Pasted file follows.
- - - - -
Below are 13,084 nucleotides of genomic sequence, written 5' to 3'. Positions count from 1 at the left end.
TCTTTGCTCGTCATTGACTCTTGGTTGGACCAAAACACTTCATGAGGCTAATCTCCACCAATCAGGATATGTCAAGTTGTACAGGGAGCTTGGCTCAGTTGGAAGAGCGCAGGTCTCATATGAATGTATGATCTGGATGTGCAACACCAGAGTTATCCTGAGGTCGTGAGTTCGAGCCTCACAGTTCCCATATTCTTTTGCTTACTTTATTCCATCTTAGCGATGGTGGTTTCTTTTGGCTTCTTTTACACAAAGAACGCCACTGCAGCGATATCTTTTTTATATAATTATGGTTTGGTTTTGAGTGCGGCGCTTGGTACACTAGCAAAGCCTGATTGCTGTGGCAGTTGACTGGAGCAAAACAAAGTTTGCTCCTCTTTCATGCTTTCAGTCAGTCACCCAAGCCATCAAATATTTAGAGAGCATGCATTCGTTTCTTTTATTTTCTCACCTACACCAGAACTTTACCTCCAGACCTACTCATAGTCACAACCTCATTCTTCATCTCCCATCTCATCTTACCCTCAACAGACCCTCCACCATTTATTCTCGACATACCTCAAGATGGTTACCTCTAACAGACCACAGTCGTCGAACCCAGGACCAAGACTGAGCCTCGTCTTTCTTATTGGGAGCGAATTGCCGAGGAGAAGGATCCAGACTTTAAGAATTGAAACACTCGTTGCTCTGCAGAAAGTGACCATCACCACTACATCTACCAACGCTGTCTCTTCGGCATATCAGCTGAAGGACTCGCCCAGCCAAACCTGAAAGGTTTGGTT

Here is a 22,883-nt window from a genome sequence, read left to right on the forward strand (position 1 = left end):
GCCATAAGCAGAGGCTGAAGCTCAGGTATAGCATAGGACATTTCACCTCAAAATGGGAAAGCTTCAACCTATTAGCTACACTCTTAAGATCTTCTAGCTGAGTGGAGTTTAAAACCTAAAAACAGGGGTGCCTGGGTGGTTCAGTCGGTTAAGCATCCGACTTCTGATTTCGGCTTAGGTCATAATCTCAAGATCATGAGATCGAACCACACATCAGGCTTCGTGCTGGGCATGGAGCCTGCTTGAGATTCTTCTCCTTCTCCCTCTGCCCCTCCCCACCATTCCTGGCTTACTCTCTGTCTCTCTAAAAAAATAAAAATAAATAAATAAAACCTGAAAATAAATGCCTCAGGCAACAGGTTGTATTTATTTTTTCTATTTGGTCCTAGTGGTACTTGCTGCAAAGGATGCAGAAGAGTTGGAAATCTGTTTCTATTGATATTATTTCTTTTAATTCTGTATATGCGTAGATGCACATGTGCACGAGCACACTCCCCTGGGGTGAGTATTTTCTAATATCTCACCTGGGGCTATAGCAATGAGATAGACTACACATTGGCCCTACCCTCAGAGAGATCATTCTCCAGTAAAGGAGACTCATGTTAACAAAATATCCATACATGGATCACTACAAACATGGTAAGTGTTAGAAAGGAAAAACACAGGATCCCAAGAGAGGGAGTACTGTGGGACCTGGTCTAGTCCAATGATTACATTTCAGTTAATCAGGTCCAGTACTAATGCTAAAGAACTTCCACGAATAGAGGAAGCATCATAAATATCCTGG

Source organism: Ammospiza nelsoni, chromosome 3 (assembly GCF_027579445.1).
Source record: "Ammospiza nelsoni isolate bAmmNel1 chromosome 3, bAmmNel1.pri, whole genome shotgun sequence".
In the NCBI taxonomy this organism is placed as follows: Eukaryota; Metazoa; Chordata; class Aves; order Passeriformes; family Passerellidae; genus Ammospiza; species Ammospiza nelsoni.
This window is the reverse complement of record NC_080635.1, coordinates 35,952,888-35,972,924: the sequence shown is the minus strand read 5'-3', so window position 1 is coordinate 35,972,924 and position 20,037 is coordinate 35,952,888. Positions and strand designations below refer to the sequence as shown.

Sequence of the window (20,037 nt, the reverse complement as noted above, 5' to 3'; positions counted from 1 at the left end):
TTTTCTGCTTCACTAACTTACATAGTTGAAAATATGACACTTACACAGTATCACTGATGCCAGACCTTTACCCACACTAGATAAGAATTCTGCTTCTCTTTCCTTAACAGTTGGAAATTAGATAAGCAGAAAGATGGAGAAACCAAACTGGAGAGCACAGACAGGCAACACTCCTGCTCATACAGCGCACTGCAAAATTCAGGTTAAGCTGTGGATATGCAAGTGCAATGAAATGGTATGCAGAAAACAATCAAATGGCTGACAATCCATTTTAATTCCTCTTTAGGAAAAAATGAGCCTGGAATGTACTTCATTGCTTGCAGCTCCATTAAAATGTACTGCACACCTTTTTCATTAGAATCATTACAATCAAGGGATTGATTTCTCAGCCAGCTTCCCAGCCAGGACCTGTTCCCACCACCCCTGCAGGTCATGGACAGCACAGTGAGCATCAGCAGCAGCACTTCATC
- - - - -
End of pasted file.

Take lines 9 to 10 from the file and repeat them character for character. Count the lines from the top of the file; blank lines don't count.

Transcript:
Sequence of the window (20,037 nt, the reverse complement as noted above, 5' to 3'; positions counted from 1 at the left end):
TTTTCTGCTTCACTAACTTACATAGTTGAAAATATGACACTTACACAGTATCACTGATGCCAGACCTTTACCCACACTAGATAAGAATTCTGCTTCTCTTTCCTTAACAGTTGGAAATTAGATAAGCAGAAAGATGGAGAAACCAAACTGGAGAGCACAGACAGGCAACACTCCTGCTCATACAGCGCACTGCAAAATTCAGGTTAAGCTGTGGATATGCAAGTGCAATGAAATGGTATGCAGAAAACAATCAAATGGCTGACAATCCATTTTAATTCCTCTTTAGGAAAAAATGAGCCTGGAATGTACTTCATTGCTTGCAGCTCCATTAAAATGTACTGCACACCTTTTTCATTAGAATCATTACAATCAAGGGATTGATTTCTCAGCCAGCTTCCCAGCCAGGACCTGTTCCCACCACCCCTGCAGGTCATGGACAGCACAGTGAGCATCAGCAGCAGCACTTCATC